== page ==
- Paperback: 408 pages
- Publisher: Apress; 2nd ed. edition (September 26, 2006)
- Language: English
- ISBN-10: 1590597214
- ISBN-13: 978-1590597217
- Product Dimensions: 6 x 0.9 x 9 inches
- Shipping Weight: 1.5 pounds (View shipping rates and policies)
- Average Customer Review: 80 customer reviews
- Amazon Best Sellers Rank: #1,121,534 in Books (See Top 100 in Books)
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In Search of Stupidity: Over Twenty Years of High Tech Marketing Disasters 2nd ed. Edition
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About the Author
Merrill R. (Rick) Chapman is the author of the first edition of In Search of Stupidity. He has worked in the software industry since 1978 as a programmer, salesman, support representative, senior marketing manager, and consultant for many different companies, including WordStar (really MicroPro, but no one remembers the name of the company), Ashton-Tate, IBM, Inso, Novell, Bentley Systems, Berlitz, Hewlett-Packard, and Ziff-Davis. His first computer was a Trash One (you antiques out there know what that is), and he began his career writing software inventory management systems for beer and soda distributors in New York City. He is the author of The Product Marketing Handbook for Software, coauthor of the Software Industry and Information Association's U.S. Software Channel Marketing and Distribution Guide, and periodically writes articles about software and high-tech marketing for a variety of publications.
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If you want the REAL story as to why some of the biggest and most profitable names in the early tech space aren't with us any longer, get this great little book by Rick Chapman.
What's that old saying about being doomed to repeat history if we don't learn from it? (George Santayana)
Well, there's some really excellent lessons in this very well-written history of the early PC years.
Thanks for the memories, of course, but the lessons are worth way more than the price of the book.
Still, it's a blast to learn about the boneheadedness of some of these people.
I'm so relieved to finally see a book written by someone that not only recounts the history accurately, but also explains very logically why so many marketing tactics were so bad. In the very beginning of the book he describes Motorola's Iridium system (a satellite-based cellular phone that allowed anyone to use their phone any where in the world by launching 66 extremely expensive low-orbit satellites to cover the entire planet Earth.) Not only were the phones large and barely portable, but you had to use them outdoors, with no obstructions (like a tree) and 'point them at the satellite.' With all those inconveniences, no one apparently considered that 70% of the Earth is covered by nothing but water.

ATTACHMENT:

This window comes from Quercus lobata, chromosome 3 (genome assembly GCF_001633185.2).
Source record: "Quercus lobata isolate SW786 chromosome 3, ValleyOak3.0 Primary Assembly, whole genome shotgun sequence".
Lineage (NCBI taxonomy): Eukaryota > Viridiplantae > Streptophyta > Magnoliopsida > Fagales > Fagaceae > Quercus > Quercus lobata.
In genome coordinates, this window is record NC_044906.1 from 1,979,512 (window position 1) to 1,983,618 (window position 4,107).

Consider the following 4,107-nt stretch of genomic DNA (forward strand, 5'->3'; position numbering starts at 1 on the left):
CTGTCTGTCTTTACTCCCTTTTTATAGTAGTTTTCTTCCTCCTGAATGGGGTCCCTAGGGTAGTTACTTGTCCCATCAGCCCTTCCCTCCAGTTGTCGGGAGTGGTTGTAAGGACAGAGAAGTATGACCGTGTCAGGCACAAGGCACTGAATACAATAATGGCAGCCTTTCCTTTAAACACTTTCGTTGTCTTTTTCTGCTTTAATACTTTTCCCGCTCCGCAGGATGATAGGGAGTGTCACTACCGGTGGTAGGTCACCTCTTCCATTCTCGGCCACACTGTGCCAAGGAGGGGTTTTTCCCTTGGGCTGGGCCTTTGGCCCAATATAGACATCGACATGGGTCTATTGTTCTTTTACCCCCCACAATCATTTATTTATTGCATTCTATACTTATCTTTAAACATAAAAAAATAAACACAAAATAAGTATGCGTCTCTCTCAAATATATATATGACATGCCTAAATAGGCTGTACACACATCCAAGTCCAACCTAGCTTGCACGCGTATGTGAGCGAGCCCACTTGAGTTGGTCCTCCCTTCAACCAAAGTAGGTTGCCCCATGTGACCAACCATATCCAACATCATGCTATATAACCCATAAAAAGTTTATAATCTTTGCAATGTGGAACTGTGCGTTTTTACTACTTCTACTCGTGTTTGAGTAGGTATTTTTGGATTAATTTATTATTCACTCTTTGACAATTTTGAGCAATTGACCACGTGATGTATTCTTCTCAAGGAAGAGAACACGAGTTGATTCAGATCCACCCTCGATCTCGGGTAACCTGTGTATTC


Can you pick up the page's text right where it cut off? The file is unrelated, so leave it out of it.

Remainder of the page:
I never thought of that before. It's both obvious and, at the same time, brilliant and clever thinking/deduction.
He repeats this logic throughout the book, citing examples that refresh my memory of the fabulous 1980s and early 1990's.
If you really want to know the real reason why things turned out the way they are today, read a book written by someone who not only observed it, but interacted with it. For example, this book.
That being said, I don't want to detract from the overall thrust of the book, which is that a lot of failures were do to inept marketing by the failed companies. In fact in general all of the blunders were due to the ineptitude of upper management in most of these ultimately failed companies. Also the author, Rick Chapman, has a nice sense of humor from my point of view.
While the content of the book is excellent (5+ stars), I was hugely disappointed by the print quality. It just looks like a cheap photocopy. The letters are not evenly filled with paint, and it breaks the reading experience.